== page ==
Dr. Alex Farnoosh, a top Beverly Hills periodiontist, explains a revolutionary technique to help diagnose diabetes during a routine dental exam. The new approach may make it possible for dentists to help diagnose the disease early.
Beverly Hills, California (January 2012) – According to the Centers for Disease Control (CDC), diabetes currently affects 25.8 million Americans each year. The startling factor is that many of those cases may go undiagnosed. Beverly Hills periodontist Dr. Alex Farnoosh hopes to do his part to help combat the disease.
Early detection of diabetes is key in combating and treating the condition, and health professionals in every field are making great strides in raising awareness. Supported in large part by a grant from Colgate-Palmolive, researchers at Columbia University’s College of Dental Medicine conducted a study to create and analyze a method to diagnose pre-diabetes and diabetes by a dentist during routine dental exams. While the importance of regular dental checkups is widely known for ensuring oral health, these routine visits could become essential for overall wellness.
“Periodontal disease is dangerous enough by itself, but it can also be an early sign of diabetes in people who have no idea they have it. This study is revolutionary in establishing early detection protocols to better serve my patients,” Dr. Farnoosh says.
The study gathered 600 participants who had never been diagnosed with pre-diabetes or diabetes. Participants identified at least one additional diabetes risk factor, such as diabetes in the family history, high cholesterol levels or obesity.
After testing several different tools for identification, researchers established an algorithm comprised of two main dental indicators: number of teeth missing and the “percentage of deep periodontal pockets.” These factors combined, with a hemoglobin Alc test during the exam, were successful in identifying patients with pre-diabetes or diabetes. To test against this method, patients were also given a plasma glucose test, which is the standard method used by doctors to detect the disease.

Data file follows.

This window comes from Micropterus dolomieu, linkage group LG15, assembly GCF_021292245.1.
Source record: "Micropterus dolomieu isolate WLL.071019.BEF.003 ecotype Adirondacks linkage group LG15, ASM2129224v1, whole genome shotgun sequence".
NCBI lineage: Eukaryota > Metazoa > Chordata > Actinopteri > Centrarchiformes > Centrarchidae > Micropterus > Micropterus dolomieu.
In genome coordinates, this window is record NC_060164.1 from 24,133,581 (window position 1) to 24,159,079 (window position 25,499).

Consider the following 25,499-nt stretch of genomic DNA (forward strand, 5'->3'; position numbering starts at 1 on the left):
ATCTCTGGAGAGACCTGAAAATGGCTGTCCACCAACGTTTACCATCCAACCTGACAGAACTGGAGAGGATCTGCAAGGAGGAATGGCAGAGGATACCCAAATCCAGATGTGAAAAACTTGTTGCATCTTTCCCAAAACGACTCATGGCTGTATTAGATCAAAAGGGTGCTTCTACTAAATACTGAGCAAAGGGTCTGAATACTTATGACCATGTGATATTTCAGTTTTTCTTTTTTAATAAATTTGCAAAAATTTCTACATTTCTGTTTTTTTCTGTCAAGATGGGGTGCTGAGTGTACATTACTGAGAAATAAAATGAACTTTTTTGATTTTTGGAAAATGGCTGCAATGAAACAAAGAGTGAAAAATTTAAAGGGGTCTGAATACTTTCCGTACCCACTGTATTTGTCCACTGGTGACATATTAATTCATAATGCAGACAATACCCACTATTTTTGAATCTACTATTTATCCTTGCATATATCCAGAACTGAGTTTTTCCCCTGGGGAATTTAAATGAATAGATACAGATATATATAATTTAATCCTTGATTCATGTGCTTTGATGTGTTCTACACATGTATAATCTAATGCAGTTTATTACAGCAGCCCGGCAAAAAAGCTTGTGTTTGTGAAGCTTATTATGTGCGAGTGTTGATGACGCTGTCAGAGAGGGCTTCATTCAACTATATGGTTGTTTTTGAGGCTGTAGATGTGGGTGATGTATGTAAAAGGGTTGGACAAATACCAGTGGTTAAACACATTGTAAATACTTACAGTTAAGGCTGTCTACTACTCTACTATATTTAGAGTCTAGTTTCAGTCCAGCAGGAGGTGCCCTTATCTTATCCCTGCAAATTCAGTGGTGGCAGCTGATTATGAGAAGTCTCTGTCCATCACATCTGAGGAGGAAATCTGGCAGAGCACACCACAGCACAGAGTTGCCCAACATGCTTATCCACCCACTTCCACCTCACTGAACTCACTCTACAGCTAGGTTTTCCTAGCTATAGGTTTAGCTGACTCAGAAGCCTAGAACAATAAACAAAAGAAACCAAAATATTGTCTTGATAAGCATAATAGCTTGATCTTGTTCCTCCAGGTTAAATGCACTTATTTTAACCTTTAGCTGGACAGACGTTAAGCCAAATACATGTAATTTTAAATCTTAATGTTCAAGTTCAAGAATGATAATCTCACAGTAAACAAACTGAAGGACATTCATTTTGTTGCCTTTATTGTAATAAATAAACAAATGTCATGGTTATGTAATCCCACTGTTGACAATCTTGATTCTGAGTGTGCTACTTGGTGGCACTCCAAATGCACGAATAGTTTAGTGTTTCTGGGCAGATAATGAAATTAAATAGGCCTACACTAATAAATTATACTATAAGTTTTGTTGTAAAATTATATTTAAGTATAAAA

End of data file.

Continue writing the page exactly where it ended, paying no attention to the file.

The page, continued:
“As a dental professional completely committed to my patients’ health, I look forward to performing this early detection during exams,” Dr. Farnoosh says. “Not only can I help to protect against more serious oral problems, but this study highlights an additional service I can give to protect my patients from more serious health complications.”
As obesity numbers rise in America, diabetes numbers grow exponentially. It is essential to maintain a healthy and active lifestyle to keep diabetes from developing. While many individuals may think that regular brushing and flossing is enough, visiting your dentist regularly is also important because oral problems can be signs of other problems.
Dr. Alex Farnoosh recommends seeing a dental professional often, especially if a person begins to encounter any sort of discomfort, such as gum and tooth pain or gum sensitivity.
“We cannot ignore even the smallest sign of discomfort,” Dr. Farnoosh says. “Though it may turn out to be a small issue, one should never dismiss a problem that may be an early indicator of a more serious condition.”
Find out how Dr. Farnoosh provides excellent gum treatment as part of his patients’ smile makeovers when you schedule an appointment online or call (310) 657-0503 to set up a consultation.